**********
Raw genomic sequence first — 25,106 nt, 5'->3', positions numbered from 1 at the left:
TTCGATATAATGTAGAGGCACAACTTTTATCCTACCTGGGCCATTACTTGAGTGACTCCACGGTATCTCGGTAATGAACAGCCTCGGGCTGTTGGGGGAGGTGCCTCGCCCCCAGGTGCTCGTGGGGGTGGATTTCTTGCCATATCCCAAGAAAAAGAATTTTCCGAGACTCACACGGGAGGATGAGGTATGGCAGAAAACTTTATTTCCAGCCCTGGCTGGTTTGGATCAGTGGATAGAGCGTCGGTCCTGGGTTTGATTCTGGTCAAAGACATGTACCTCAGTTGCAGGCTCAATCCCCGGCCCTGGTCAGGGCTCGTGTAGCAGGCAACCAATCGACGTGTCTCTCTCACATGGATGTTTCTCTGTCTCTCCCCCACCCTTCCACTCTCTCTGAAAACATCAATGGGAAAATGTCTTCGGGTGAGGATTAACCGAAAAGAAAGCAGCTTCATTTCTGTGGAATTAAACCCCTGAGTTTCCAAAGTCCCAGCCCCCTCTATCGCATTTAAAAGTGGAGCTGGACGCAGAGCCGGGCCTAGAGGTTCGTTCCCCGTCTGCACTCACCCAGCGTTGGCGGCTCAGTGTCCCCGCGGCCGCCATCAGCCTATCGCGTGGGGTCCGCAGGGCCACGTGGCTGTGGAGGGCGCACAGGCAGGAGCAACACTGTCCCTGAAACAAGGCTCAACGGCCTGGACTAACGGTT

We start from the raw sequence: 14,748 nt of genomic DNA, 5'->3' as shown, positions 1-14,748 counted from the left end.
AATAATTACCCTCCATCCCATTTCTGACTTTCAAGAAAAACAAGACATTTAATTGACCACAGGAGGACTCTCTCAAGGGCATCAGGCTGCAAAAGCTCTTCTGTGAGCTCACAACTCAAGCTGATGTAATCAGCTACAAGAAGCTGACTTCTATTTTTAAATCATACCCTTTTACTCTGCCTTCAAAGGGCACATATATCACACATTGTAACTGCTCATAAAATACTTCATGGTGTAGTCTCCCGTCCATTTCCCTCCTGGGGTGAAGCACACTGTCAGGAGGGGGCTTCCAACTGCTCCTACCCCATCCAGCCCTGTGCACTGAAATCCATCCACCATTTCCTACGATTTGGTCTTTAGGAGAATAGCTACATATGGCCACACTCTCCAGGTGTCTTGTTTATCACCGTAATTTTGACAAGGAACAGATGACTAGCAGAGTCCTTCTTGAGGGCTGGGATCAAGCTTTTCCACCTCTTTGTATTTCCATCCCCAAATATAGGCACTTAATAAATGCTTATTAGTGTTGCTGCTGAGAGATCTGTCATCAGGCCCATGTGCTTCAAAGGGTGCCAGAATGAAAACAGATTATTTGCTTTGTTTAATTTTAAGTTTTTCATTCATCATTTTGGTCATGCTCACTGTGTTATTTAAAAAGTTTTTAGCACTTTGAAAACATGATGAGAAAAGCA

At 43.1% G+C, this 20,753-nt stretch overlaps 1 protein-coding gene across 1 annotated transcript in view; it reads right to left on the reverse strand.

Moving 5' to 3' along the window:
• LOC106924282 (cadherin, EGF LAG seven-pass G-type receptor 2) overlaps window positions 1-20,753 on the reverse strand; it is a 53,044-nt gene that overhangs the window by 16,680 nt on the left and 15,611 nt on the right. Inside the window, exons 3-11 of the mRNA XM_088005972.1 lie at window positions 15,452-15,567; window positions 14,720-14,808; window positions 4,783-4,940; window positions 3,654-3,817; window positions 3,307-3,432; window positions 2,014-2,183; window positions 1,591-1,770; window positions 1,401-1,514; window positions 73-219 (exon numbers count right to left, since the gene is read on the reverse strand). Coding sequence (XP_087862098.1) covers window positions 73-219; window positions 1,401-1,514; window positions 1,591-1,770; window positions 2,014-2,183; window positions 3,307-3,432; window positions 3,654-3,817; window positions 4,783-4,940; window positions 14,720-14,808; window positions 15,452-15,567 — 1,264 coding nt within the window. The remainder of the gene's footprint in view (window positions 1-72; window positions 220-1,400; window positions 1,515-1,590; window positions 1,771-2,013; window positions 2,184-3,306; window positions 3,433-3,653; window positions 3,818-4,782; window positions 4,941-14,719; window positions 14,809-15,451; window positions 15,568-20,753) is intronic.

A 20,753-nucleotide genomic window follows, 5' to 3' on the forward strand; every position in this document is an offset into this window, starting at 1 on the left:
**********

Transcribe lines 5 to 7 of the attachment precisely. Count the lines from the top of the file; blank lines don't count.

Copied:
At 43.1% G+C, this 20,753-nt stretch overlaps 1 protein-coding gene across 1 annotated transcript in view; it reads right to left on the reverse strand.

Moving 5' to 3' along the window:
• LOC106924282 (cadherin, EGF LAG seven-pass G-type receptor 2) overlaps window positions 1-20,753 on the reverse strand; it is a 53,044-nt gene that overhangs the window by 16,680 nt on the left and 15,611 nt on the right. Inside the window, exons 3-11 of the mRNA XM_088005972.1 lie at window positions 15,452-15,567; window positions 14,720-14,808; window positions 4,783-4,940; window positions 3,654-3,817; window positions 3,307-3,432; window positions 2,014-2,183; window positions 1,591-1,770; window positions 1,401-1,514; window positions 73-219 (exon numbers count right to left, since the gene is read on the reverse strand). Coding sequence (XP_087862098.1) covers window positions 73-219; window positions 1,401-1,514; window positions 1,591-1,770; window positions 2,014-2,183; window positions 3,307-3,432; window positions 3,654-3,817; window positions 4,783-4,940; window positions 14,720-14,808; window positions 15,452-15,567 — 1,264 coding nt within the window. The remainder of the gene's footprint in view (window positions 1-72; window positions 220-1,400; window positions 1,515-1,590; window positions 1,771-2,013; window positions 2,184-3,306; window positions 3,433-3,653; window positions 3,818-4,782; window positions 4,941-14,719; window positions 14,809-15,451; window positions 15,568-20,753) is intronic.